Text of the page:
The heart rate monitor measures how fast your heart is beating and allows you to keep the rate in specific zones for the duration of your exercise. These are available from good sports stores.

All you need is a chest strap and watch, which have some simple features that are easy to use. Take the time to read the instructions, but the basic approach is:

  • enter your personal information: weight, height and age
  • place the chest strap around your chest and ensure the electrodes have good skin contact –  the strap should fit just below the bra line or even under your bra if comfortable
  • you then start the wrist watch and it will begin recording and showing your heart rate

If you are at rest, expect to see numbers between 45-70 beats per minute. These will increase as you start to become active.

For heart rate monitors to be useful you need to work out some heart rate zones that will be equivalent to light, moderate and vigorous activities. This is done by first estimating your maximum heart rate using a simple formula of 220 minus your age. For example, if you are 25 your maximum heart rate would be 195. Next, for each light, moderate and vigorous activity multiply your maximum heart rate by the % range. For example, for light activity 50-65% of a maximum heart rate of 195 is 98-127. See below for more calculations:

Estimating heart rate zones % of maximum heart rate What the beats per minute would be for each zone based on a maximum heart rate of 195
Light activity 50-65% 98-127
Moderate activity 65-80% 127-156
Vigorous activity 80-100% 156 -195

Now that you know what heart rates are needed to be achieved to meet your exercise intensities, you are ready to get active. Heart rate monitors can be used for all physical activities as they are water proof.

Weekly activity diary

A weekly activity diary helps you become more aware of your activity needs and the importance of not trying to fit too much in.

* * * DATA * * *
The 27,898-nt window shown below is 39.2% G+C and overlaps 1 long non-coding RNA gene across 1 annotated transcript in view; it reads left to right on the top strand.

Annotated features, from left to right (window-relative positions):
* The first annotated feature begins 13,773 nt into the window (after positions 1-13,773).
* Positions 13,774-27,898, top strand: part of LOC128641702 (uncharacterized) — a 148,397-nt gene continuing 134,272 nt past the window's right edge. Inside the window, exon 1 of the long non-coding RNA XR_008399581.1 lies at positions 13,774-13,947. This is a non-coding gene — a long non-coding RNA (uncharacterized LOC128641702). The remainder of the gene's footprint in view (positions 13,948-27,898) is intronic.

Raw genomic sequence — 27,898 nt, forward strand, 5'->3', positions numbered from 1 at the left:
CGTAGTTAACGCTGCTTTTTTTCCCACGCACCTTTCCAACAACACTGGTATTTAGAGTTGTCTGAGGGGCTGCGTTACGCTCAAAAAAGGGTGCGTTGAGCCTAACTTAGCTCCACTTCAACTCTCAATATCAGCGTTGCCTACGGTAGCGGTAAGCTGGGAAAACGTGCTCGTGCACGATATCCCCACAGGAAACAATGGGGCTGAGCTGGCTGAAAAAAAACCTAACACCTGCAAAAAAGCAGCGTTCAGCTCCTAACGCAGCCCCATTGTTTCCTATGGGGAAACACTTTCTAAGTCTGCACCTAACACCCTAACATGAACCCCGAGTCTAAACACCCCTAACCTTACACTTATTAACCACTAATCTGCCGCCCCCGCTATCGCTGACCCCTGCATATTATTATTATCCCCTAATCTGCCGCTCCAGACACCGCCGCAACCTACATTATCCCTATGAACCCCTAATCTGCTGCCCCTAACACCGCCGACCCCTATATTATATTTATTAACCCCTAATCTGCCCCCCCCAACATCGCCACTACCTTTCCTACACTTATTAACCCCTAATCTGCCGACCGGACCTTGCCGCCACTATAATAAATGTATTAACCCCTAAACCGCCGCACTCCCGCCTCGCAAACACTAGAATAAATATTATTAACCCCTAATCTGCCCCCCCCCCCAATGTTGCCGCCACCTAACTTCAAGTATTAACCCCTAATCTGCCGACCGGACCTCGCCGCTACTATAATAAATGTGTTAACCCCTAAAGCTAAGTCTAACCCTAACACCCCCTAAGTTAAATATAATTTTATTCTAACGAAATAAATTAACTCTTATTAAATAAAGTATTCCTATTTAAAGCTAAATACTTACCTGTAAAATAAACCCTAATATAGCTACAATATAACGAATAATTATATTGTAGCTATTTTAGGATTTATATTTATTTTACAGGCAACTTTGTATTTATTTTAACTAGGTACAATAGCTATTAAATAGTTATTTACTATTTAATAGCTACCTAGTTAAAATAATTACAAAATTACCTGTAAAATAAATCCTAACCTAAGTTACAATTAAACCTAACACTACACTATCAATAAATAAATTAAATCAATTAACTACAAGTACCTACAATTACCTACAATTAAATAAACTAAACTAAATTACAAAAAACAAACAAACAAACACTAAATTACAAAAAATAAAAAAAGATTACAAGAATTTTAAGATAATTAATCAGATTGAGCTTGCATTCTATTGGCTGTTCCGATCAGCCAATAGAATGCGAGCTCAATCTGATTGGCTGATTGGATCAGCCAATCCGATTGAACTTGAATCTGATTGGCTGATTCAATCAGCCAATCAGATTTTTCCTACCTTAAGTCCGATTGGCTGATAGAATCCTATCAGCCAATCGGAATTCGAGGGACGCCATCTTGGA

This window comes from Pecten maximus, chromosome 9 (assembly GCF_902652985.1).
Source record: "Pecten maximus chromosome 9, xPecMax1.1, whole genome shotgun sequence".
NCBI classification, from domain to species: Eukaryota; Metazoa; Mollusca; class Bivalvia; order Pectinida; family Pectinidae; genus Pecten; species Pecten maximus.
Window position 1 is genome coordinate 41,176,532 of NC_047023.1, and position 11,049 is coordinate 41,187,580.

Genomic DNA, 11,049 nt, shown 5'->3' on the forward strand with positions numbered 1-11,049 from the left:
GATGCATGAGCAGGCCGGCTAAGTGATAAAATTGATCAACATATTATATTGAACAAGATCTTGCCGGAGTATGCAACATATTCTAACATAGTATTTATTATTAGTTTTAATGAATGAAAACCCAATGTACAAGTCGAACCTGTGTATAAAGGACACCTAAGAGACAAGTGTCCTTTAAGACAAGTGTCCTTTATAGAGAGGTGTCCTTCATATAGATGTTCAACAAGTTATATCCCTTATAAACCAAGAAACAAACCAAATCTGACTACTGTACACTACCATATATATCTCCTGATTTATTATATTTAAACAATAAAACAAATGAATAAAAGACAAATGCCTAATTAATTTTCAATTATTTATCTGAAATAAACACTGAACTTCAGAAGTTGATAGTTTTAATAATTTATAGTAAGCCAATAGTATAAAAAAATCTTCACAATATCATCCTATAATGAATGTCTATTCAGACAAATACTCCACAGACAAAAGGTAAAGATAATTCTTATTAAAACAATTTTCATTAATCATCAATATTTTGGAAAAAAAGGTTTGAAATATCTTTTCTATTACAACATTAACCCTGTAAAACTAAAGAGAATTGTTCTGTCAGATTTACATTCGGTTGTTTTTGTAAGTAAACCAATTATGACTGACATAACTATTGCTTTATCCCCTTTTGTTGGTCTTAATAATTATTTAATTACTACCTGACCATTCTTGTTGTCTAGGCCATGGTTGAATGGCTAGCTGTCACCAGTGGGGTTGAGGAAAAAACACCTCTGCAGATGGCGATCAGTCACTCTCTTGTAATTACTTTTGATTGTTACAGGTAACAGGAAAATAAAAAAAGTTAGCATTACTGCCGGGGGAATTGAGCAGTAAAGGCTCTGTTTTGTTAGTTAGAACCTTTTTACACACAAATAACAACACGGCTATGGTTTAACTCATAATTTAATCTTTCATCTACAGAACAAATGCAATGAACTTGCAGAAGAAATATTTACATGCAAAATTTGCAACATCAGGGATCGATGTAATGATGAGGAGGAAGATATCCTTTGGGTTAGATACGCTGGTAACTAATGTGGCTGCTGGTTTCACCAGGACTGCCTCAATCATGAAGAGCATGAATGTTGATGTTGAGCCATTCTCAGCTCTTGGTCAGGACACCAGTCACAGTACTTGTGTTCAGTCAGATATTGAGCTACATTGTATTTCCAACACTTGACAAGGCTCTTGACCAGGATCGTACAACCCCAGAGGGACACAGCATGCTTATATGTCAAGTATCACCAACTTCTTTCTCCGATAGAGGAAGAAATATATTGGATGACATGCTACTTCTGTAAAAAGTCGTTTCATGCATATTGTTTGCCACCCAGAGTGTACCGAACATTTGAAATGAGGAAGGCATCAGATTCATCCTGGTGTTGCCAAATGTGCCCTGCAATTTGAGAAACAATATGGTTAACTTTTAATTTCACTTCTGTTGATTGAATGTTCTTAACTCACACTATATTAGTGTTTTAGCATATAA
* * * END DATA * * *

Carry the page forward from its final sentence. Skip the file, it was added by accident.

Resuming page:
Download the Jean Hailes weekly activity diary (PDF).

How to use the weekly activity diary:

  • Print out the weekly activity diary and fill in the first table with your current usual weekly activities.
  • Now go back over it and mark the activities you:
    • 'have to do' with an H
    • 'should do' with an S
    • 'would like to do' with a W
  • Is there something missing, such as time out for you? Make a list of things you would like to do for yourself, no matter how big or small
  • Now look at the H's, S's and W's and prioritise them, starting with the most important down to the least
  • On a new weekly activity sheet put in the top 5 activities for each group PLUS 5 things from your list of things to do for yourself
  • Practise your new weekly activity sheet – fine-tune where needed

Making the most of your everyday activities

Often people struggle to come up with ideas to get physically active and can become bored with just a single activity. Think of movement as an opportunity, not an inconvenience. In the table below are some ideas to get physically active at home, out and about, at a local recreational/fitness centre and at the office.

Where Type of activity What to try
Local area Walking to and around local parks
  • Many parks have both walking tracks and exercise equipment – use a circuit approach and intersperse walking laps with a couple of the exercises on the equipment
  • Join/start a tai-chi group in the park
  • Join/start a walking group to walk around the park
Walking around your neighbourhood
  • Walk with a friend, the kids, your partner or the dog because you are 6 times more likely to persist if you have a commitment to others
  • Start by walking around the block, then build up as you get stronger
Out and about Everyday opportunities that increase how much you exercise
  • Take the stairs instead of the lift or escalator
  • Don't bother hunting for a parking spot near the entrance to the shops – park further away and walk the extra 50m
  • Walk the children/grandchildren to or from school
  • Try a new physical activity with friends (yoga, zumba or dancing) instead of catching up for coffee
  • When you get in the car, think 'could I walk/ride my bike instead?'
At home Housework
  • Mow the lawns or weed the garden
  • Vacuuming is good exercise especially with music to increase your pace
  • Be inefficient:
    • go upstairs twice
    • increase the number of trips to the kitchen it takes to clear the table!
Home fitness equipment Walking with a pedometer Clip on a pedometer to measure how many steps you take per day and aim for 10,000 steps each day.